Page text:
Rangers 2005 draft preview

By HF Staff

Rangers Top 10 Prospects

1. Fedor Tyutin, D
2. Henrik Lundqvist, G
3. Alvaro Montoya, G
4. Jozef Balej, RW
5. Jarkko Immonen, C
6. Lauri Korpikoski, LW
7. Nigel Dawes, LW
8. Hugh Jessiman, RW
9. Thomas Pock, D
10. Bruce Graham, C

Previously a team with one of the weakest prospect pools in the league, the New York Rangers have made tremendous strides in the past year and a half to create a strong pipeline of future players. The group they have now is remarkably balanced, and a number of these prospects are poised to play at Madison Square Garden this fall.

Team Needs

With its roster stripped down starting in 2003-04, and the team in full rebuilding mode, the New York Rangers have holes at every position. Many of these holes will be filled by youngsters coming up through the system, and some via free agency.

The Rangers most glaring weakness remains on the blueline, lacking a large crease-clearing defenseman. New York has a host of good young defenders, but they are a relatively soft group. A mobile and physical presence is desperately needed. The departure of Brian Leetch leaves them without a true No. 1 defenseman.

Organizational Strengths

In net, the Rangers have two potential No. 1 goalies in Henrik Lundqvist and Al Montoya. Neither are under pro contract yet, however, and neither are likely ready to step right into the NHL.Up front, all roles are filled, with snipers Jozef Balej and Nigel Dawes, two-way forwards Jarkko Immonen and Lauri Korpikoski, and power forward Hugh Jessiman. The Rangers have great depth when it comes to grit players to fill out their third and fourth lines.

Organizational Weaknesses

Defense is the greatest need in the pipeline. Fedor Tyutin, a blue-chip 2001 pick tops the group, but it falls off steeply beyond him. Thomas Pock did well in his NHL debut in 2003-04, but had a tough year in Hartford in 2004-05.Restocking in goal would be a good idea for this organization, when two of their three goaltenders will likely be turning pro this season.

Draft Tendencies

Rangers GM Glen Sather’s love affair with collegiate players continues. His first picks in the last three entry drafts, Al Montoya, Hugh Jessiman, and Lee Falardeau have all been from the NCAA. In the past five years, 17.6 percent of the team’s pick have been from the college ranks, compared to a league average of 10.3 percent. Remarkably, all of these picks have come from just two conferences, the ECAC and CCHA.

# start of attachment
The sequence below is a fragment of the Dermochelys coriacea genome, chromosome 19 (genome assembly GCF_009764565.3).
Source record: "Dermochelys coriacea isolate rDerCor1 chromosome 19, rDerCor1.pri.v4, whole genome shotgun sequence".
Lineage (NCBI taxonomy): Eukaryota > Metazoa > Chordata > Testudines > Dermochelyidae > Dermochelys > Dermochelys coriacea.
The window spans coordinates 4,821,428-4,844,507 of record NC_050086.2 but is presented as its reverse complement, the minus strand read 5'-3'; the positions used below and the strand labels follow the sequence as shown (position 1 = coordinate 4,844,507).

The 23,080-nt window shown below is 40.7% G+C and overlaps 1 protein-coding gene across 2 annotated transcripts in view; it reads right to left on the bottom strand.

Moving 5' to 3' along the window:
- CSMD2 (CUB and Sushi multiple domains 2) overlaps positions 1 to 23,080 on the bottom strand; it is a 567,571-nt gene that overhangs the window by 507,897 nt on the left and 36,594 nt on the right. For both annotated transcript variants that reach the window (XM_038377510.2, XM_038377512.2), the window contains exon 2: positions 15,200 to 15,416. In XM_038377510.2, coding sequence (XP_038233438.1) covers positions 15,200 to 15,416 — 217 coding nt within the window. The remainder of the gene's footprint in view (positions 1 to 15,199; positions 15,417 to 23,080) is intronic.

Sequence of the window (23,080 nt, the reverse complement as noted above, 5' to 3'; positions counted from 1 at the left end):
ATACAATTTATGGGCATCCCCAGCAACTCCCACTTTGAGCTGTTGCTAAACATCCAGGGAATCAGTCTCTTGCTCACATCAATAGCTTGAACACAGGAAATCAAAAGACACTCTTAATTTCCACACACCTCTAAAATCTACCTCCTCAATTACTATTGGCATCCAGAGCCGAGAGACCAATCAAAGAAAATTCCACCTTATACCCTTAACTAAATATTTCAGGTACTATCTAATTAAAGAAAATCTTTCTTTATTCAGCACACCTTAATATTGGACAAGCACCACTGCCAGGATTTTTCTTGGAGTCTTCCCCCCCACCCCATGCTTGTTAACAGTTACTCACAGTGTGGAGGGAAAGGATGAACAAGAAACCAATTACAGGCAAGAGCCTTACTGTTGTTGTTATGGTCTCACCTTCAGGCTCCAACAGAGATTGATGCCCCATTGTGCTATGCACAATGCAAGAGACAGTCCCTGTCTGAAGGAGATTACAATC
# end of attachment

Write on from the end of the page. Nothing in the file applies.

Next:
Sather is a solid customer of the European leagues, with 39.2 percent of picks, compared to a league average of 36.6 percent since 2000. But only two have been selected from Russia, Fedor Tyutin and Leonid Zhvachin, both in 2001.

When drafting from the Canadian juniors, the Western Hockey League is the favorite of the Rangers. Of the 11 CHL picks since 2000, seven have been from the WHL, four from the QMJHL, and just one from the OHL in Ryan Callahan. The league-wide averages are balanced, at 13.5 percent, 10.8 percent, and 13.8 percent out of the WHL, QMJHL and OHL, respectively.

In 2004 the Rangers had 13 draft picks, including two in the first round and three in the second round. The team selected 11 forwards, only one defenseman and one goaltender. Four of the picks were from European leagues, with three of the four out of the Czech Republic.

The Rangers hold the No. 16 pick in the 2005 Entry Draft, and three second rounders, thanks to previous trades. With these picks they will have the opportunity to continue to upgrade either depth.

Player most likely to be taken with first selection (Hockey’s Future mock draft result): Luc Bourdon, D, QMJHL Val D’Or.

Copyright 2005 Hockey’s Future. Do not duplicate without permission of the editorial staff.